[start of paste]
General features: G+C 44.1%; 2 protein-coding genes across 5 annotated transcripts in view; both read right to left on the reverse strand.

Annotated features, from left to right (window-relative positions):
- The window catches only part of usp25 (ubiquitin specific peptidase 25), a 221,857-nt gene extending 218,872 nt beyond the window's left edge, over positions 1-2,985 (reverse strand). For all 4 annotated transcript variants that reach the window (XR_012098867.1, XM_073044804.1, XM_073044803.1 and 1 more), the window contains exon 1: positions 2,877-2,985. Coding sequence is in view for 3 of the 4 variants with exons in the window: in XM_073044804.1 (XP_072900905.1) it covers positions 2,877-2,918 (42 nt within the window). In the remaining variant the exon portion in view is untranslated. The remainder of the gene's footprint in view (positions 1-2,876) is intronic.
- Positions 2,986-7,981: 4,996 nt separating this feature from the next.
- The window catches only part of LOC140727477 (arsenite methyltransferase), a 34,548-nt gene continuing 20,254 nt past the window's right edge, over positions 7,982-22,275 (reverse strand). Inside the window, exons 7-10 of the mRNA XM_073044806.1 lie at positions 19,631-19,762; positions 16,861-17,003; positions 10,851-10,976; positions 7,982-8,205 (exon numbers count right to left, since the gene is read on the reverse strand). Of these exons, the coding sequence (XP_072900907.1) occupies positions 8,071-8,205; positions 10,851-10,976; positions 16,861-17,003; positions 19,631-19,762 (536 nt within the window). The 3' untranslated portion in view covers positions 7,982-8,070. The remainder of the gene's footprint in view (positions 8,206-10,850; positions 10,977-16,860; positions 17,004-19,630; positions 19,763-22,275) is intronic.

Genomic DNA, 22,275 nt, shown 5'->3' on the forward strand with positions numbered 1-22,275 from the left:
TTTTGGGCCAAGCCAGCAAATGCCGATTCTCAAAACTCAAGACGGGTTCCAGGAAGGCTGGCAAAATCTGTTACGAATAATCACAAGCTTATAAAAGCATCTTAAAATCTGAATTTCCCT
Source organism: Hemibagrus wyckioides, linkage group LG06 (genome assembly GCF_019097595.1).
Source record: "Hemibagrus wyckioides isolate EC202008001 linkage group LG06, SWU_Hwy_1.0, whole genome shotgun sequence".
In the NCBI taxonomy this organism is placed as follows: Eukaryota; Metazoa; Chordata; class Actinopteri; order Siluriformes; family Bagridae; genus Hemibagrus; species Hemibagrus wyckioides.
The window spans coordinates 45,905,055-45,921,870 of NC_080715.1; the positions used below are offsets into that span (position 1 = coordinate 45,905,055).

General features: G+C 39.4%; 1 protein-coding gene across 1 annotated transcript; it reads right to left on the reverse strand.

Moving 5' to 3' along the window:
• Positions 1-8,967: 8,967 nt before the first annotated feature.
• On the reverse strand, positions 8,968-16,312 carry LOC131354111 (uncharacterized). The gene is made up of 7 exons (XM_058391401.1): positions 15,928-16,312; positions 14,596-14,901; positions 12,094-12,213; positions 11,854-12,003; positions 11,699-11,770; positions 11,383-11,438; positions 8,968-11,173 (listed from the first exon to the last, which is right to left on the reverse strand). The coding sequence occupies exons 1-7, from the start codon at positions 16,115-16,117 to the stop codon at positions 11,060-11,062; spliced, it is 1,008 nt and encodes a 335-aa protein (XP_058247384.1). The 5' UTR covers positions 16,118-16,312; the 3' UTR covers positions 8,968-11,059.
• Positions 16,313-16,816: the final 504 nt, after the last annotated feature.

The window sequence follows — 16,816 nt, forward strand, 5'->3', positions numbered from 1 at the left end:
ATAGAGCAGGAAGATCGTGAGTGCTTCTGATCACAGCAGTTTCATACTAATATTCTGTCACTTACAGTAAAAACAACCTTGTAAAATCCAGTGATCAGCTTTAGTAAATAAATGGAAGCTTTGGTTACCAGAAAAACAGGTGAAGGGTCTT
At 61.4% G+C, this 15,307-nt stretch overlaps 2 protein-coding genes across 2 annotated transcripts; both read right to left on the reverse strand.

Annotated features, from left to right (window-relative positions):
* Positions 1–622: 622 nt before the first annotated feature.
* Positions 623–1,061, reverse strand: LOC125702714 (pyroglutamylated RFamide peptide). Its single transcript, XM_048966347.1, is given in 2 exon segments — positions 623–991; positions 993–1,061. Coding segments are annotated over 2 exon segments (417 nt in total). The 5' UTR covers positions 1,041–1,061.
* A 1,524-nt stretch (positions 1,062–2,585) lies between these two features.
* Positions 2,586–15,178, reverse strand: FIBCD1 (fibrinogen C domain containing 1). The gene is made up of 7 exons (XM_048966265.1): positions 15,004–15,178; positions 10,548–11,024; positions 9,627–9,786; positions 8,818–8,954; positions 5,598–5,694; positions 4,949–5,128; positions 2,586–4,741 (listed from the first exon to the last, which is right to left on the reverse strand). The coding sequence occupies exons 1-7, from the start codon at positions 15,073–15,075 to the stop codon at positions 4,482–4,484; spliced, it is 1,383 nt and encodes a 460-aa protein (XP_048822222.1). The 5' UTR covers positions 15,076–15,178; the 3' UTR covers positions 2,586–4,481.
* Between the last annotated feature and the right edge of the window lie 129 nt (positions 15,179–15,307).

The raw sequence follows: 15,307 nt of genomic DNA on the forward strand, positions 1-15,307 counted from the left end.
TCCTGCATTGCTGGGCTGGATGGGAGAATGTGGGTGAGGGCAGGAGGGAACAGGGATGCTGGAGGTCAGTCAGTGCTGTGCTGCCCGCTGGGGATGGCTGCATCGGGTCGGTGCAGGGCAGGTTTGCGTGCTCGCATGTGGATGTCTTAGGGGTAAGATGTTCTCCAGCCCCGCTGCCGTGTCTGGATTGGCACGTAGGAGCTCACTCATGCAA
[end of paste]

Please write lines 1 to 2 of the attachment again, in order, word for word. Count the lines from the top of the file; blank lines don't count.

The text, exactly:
General features: G+C 44.1%; 2 protein-coding genes across 5 annotated transcripts in view; both read right to left on the reverse strand.

Annotated features, from left to right (window-relative positions):